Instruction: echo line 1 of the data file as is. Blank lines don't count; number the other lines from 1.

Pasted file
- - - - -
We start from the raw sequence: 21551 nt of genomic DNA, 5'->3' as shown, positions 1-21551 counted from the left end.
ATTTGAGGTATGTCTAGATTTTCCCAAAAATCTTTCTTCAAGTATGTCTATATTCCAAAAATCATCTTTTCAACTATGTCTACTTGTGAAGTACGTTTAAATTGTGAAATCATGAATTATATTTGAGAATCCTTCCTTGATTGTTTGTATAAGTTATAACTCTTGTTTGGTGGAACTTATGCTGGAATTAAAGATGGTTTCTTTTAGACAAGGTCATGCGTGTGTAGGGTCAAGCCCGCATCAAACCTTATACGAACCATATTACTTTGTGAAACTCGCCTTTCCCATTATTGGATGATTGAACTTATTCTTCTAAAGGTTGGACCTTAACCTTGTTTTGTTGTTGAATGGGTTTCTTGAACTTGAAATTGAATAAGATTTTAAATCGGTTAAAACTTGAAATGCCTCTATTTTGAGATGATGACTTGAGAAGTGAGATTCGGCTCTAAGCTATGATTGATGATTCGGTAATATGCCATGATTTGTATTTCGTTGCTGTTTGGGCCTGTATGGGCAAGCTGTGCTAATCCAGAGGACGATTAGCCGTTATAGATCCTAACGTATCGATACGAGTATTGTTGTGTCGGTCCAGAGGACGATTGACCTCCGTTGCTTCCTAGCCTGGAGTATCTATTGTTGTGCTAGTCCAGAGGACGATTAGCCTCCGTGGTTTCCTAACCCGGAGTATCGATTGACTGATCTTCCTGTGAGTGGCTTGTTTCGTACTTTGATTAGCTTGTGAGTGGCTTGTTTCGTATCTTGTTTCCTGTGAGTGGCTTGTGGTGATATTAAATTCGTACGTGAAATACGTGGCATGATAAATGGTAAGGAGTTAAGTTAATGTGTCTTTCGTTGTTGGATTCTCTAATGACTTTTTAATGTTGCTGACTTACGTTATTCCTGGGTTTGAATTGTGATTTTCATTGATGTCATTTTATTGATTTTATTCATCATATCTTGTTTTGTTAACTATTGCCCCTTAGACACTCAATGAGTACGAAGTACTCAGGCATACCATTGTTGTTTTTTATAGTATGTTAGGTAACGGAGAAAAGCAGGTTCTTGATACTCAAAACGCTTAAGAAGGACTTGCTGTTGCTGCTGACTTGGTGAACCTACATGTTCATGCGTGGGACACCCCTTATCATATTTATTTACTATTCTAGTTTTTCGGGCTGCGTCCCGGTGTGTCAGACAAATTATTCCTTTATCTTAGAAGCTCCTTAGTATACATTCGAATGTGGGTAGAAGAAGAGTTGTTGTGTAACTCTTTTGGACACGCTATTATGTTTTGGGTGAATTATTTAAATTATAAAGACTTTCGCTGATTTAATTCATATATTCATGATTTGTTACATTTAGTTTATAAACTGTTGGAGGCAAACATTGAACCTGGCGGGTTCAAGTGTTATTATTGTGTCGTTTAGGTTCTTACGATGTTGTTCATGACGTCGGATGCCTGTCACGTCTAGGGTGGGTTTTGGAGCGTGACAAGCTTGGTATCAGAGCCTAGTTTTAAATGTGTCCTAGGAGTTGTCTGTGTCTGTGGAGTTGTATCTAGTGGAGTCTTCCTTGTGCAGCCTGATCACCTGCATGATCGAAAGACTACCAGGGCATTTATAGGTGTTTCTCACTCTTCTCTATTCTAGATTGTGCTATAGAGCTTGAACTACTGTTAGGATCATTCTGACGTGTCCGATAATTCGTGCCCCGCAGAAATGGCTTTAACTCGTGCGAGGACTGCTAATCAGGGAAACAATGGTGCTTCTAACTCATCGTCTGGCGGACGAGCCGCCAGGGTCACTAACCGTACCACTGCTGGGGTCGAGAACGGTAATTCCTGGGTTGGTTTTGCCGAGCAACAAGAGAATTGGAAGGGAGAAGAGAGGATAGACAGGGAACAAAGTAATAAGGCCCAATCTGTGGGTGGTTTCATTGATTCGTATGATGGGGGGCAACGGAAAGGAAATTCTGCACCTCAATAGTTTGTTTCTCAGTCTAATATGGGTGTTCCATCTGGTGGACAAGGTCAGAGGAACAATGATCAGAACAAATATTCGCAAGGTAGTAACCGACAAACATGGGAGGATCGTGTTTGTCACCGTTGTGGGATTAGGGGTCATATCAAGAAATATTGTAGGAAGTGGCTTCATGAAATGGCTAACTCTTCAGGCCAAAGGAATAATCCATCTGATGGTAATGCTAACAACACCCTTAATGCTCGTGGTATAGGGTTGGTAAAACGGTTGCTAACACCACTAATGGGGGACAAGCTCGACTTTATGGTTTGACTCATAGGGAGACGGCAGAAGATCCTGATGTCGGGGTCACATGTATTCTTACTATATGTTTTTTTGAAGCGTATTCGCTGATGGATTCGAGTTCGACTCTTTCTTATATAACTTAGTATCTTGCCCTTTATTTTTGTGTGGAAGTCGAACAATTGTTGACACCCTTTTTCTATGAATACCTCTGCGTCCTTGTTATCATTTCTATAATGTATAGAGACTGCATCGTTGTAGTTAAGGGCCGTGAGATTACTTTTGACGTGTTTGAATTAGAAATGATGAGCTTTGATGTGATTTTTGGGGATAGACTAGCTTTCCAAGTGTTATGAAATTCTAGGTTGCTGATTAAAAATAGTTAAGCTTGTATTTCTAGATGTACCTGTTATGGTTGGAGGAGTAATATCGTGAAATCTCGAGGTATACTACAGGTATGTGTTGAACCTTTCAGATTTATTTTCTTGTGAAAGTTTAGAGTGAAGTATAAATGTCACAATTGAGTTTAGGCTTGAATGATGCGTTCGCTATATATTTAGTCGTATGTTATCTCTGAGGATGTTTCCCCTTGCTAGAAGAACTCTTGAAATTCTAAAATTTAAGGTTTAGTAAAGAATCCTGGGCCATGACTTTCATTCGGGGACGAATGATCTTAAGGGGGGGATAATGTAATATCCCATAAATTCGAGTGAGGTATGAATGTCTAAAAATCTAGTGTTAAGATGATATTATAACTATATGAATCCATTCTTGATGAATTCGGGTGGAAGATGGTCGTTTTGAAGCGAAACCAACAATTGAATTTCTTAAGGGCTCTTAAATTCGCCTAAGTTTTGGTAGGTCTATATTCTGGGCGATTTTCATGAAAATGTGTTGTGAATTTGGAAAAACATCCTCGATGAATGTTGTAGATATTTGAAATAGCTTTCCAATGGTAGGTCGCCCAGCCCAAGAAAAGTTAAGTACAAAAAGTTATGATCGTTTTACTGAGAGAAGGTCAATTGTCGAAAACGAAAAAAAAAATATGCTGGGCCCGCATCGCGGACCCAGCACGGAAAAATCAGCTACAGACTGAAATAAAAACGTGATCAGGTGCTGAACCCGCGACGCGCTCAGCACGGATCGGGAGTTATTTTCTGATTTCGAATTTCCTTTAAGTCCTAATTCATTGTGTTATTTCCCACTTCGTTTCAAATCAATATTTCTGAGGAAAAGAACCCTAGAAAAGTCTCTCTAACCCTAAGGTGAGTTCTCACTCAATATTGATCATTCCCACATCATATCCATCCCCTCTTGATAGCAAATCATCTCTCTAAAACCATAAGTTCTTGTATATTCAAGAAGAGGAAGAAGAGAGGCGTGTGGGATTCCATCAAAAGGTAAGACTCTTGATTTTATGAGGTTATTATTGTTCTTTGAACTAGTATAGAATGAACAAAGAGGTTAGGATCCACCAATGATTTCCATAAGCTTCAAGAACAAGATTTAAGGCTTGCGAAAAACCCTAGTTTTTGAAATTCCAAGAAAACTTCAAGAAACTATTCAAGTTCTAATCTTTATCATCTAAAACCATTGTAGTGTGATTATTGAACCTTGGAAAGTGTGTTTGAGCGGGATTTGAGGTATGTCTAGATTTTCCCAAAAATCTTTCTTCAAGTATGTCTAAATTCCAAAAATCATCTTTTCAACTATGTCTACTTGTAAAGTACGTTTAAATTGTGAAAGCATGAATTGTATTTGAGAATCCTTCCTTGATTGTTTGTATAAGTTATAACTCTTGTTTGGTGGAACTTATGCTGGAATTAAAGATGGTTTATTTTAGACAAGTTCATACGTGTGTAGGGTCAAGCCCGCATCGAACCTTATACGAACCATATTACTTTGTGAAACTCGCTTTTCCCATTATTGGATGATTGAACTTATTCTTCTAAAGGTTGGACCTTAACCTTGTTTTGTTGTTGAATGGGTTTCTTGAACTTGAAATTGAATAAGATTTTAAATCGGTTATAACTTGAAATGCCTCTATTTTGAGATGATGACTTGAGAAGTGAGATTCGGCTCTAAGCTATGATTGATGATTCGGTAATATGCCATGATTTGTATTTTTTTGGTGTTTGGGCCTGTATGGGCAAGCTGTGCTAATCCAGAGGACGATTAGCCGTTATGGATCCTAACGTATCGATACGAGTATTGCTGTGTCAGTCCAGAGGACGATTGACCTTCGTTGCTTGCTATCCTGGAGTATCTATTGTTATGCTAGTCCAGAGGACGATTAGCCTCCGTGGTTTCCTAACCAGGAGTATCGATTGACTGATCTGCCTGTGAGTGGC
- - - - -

We start from the raw sequence: 21551 nt of genomic DNA, 5'->3' as shown, positions 1-21551 counted from the left end.